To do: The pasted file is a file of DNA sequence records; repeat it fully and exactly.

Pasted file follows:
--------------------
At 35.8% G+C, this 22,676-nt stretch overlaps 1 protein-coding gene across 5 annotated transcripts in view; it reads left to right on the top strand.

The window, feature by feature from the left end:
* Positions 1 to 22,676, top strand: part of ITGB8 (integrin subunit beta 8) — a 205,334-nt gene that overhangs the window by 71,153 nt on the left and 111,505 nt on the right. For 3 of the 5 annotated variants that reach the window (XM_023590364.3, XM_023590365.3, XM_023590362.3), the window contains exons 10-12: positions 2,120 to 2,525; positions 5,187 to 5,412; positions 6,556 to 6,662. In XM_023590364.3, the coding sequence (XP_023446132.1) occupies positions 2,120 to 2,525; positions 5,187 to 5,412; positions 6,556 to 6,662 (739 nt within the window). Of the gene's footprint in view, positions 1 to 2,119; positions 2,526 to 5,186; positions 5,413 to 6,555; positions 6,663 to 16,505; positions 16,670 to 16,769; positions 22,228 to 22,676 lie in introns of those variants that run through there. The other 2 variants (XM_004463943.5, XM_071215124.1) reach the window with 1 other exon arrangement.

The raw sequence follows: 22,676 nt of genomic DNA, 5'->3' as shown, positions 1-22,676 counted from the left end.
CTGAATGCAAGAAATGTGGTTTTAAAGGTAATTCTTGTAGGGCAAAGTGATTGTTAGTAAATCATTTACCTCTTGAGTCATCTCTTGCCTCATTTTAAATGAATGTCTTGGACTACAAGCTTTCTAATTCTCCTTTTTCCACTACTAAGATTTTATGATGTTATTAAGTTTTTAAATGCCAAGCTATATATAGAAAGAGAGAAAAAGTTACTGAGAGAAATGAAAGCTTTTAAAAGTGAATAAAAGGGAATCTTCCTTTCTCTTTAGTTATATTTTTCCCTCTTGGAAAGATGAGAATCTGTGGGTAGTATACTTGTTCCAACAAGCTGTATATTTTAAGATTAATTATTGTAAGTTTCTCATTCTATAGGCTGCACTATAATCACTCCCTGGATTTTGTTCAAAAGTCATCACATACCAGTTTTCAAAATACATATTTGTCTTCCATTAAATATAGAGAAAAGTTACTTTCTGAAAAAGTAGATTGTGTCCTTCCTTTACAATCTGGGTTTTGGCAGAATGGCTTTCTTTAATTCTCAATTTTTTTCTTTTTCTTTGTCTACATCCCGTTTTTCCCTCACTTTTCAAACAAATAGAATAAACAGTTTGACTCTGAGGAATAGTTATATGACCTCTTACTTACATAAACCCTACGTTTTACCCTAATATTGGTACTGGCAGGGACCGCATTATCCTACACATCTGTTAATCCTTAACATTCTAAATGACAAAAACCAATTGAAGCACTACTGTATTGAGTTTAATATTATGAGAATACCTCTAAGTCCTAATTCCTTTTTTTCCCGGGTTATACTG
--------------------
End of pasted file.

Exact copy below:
At 35.8% G+C, this 22,676-nt stretch overlaps 1 protein-coding gene across 5 annotated transcripts in view; it reads left to right on the top strand.

The window, feature by feature from the left end:
* Positions 1 to 22,676, top strand: part of ITGB8 (integrin subunit beta 8) — a 205,334-nt gene that overhangs the window by 71,153 nt on the left and 111,505 nt on the right. For 3 of the 5 annotated variants that reach the window (XM_023590364.3, XM_023590365.3, XM_023590362.3), the window contains exons 10-12: positions 2,120 to 2,525; positions 5,187 to 5,412; positions 6,556 to 6,662. In XM_023590364.3, the coding sequence (XP_023446132.1) occupies positions 2,120 to 2,525; positions 5,187 to 5,412; positions 6,556 to 6,662 (739 nt within the window). Of the gene's footprint in view, positions 1 to 2,119; positions 2,526 to 5,186; positions 5,413 to 6,555; positions 6,663 to 16,505; positions 16,670 to 16,769; positions 22,228 to 22,676 lie in introns of those variants that run through there. The other 2 variants (XM_004463943.5, XM_071215124.1) reach the window with 1 other exon arrangement.

The raw sequence follows: 22,676 nt of genomic DNA, 5'->3' as shown, positions 1-22,676 counted from the left end.
CTGAATGCAAGAAATGTGGTTTTAAAGGTAATTCTTGTAGGGCAAAGTGATTGTTAGTAAATCATTTACCTCTTGAGTCATCTCTTGCCTCATTTTAAATGAATGTCTTGGACTACAAGCTTTCTAATTCTCCTTTTTCCACTACTAAGATTTTATGATGTTATTAAGTTTTTAAATGCCAAGCTATATATAGAAAGAGAGAAAAAGTTACTGAGAGAAATGAAAGCTTTTAAAAGTGAATAAAAGGGAATCTTCCTTTCTCTTTAGTTATATTTTTCCCTCTTGGAAAGATGAGAATCTGTGGGTAGTATACTTGTTCCAACAAGCTGTATATTTTAAGATTAATTATTGTAAGTTTCTCATTCTATAGGCTGCACTATAATCACTCCCTGGATTTTGTTCAAAAGTCATCACATACCAGTTTTCAAAATACATATTTGTCTTCCATTAAATATAGAGAAAAGTTACTTTCTGAAAAAGTAGATTGTGTCCTTCCTTTACAATCTGGGTTTTGGCAGAATGGCTTTCTTTAATTCTCAATTTTTTTCTTTTTCTTTGTCTACATCCCGTTTTTCCCTCACTTTTCAAACAAATAGAATAAACAGTTTGACTCTGAGGAATAGTTATATGACCTCTTACTTACATAAACCCTACGTTTTACCCTAATATTGGTACTGGCAGGGACCGCATTATCCTACACATCTGTTAATCCTTAACATTCTAAATGACAAAAACCAATTGAAGCACTACTGTATTGAGTTTAATATTATGAGAATACCTCTAAGTCCTAATTCCTTTTTTTCCCGGGTTATACTG